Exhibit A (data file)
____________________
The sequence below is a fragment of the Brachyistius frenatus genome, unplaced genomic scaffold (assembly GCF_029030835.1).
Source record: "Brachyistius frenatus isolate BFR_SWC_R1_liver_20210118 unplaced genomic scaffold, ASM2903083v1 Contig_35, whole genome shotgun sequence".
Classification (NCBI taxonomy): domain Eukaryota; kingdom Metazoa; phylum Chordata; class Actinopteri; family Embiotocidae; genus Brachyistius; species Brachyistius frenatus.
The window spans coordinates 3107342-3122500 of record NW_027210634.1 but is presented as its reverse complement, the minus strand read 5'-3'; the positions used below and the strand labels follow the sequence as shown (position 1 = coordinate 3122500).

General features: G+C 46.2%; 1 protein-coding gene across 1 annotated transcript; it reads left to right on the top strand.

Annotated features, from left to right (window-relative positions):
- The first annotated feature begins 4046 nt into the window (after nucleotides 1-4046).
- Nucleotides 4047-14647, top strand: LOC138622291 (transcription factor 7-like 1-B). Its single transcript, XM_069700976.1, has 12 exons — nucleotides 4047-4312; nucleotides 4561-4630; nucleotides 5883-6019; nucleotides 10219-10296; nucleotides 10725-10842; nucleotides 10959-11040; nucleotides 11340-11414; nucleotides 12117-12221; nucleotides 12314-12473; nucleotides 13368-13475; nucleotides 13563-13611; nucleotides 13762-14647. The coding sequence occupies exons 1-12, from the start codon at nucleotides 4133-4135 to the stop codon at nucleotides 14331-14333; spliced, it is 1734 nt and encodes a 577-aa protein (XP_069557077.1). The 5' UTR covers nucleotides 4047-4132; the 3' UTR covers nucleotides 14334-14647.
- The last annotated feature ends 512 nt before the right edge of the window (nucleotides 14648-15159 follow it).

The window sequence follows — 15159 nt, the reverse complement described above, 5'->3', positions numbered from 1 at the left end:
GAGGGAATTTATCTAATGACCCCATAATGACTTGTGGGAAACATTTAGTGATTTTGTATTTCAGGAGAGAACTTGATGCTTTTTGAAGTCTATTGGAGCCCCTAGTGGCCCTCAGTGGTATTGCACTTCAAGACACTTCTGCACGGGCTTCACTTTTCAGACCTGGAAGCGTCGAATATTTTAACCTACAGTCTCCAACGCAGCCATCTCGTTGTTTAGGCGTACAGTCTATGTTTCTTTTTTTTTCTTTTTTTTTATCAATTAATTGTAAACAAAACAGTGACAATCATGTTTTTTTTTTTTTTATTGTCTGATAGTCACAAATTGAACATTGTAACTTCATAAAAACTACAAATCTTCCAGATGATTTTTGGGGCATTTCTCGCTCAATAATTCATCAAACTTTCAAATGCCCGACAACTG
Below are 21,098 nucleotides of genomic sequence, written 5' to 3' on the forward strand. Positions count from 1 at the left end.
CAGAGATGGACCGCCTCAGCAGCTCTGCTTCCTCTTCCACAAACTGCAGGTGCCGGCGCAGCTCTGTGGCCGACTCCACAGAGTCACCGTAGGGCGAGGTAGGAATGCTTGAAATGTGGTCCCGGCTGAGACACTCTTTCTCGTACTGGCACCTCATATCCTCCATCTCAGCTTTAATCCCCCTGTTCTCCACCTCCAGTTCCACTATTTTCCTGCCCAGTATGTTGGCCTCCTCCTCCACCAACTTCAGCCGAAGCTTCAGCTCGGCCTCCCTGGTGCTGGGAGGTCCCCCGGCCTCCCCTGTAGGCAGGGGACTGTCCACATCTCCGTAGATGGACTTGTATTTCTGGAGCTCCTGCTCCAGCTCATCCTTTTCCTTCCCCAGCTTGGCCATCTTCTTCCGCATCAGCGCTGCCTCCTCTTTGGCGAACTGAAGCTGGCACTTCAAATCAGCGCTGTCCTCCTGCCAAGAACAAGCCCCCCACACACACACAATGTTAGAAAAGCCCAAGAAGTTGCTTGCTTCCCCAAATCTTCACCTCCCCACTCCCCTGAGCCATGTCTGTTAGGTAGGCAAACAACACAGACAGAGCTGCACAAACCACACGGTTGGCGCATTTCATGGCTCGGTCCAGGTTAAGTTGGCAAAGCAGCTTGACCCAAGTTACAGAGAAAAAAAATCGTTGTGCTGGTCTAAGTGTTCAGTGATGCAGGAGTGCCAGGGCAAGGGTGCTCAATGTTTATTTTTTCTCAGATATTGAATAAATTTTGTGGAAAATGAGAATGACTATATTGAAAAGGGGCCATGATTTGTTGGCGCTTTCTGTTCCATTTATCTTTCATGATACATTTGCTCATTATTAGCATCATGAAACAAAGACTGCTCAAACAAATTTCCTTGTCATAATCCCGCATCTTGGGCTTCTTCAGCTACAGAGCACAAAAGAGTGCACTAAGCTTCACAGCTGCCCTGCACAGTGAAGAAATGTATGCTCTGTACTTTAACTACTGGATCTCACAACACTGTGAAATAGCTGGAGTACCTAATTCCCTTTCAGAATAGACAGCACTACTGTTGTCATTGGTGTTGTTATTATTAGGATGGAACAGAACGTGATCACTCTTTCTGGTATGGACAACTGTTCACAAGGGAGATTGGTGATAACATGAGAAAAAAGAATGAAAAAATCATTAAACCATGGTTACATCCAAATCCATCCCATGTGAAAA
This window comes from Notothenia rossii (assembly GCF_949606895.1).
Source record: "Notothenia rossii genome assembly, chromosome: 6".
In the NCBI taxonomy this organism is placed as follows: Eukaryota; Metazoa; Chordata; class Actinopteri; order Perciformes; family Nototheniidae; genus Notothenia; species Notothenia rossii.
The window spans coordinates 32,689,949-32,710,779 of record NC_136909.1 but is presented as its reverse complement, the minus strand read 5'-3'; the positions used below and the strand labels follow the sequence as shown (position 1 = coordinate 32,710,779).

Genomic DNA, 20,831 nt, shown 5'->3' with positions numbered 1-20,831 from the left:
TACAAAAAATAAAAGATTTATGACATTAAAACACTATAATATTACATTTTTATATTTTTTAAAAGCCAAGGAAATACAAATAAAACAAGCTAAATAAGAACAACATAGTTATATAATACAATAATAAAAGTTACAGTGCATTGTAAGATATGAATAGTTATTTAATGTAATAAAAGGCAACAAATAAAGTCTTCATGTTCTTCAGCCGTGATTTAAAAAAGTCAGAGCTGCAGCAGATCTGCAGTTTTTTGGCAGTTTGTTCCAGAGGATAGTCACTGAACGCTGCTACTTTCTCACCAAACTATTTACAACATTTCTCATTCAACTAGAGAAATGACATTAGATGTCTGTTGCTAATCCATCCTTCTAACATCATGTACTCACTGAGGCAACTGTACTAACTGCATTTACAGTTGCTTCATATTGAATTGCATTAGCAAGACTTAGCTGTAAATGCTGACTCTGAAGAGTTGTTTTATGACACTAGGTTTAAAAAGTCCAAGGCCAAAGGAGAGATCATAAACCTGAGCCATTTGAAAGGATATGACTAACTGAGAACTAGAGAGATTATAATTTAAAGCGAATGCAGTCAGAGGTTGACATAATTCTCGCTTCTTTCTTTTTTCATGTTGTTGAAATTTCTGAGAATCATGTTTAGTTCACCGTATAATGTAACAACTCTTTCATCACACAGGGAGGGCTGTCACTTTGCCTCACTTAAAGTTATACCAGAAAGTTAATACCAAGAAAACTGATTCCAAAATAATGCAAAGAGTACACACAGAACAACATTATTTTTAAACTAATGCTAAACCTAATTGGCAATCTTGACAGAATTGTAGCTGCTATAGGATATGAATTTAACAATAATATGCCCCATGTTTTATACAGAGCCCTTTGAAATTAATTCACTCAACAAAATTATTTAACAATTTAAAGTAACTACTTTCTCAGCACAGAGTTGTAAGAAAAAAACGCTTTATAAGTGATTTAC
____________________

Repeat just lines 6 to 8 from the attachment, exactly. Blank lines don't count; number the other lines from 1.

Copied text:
Annotated features, from left to right (window-relative positions):
- The first annotated feature begins 4046 nt into the window (after nucleotides 1-4046).
- Nucleotides 4047-14647, top strand: LOC138622291 (transcription factor 7-like 1-B). Its single transcript, XM_069700976.1, has 12 exons — nucleotides 4047-4312; nucleotides 4561-4630; nucleotides 5883-6019; nucleotides 10219-10296; nucleotides 10725-10842; nucleotides 10959-11040; nucleotides 11340-11414; nucleotides 12117-12221; nucleotides 12314-12473; nucleotides 13368-13475; nucleotides 13563-13611; nucleotides 13762-14647. The coding sequence occupies exons 1-12, from the start codon at nucleotides 4133-4135 to the stop codon at nucleotides 14331-14333; spliced, it is 1734 nt and encodes a 577-aa protein (XP_069557077.1). The 5' UTR covers nucleotides 4047-4132; the 3' UTR covers nucleotides 14334-14647.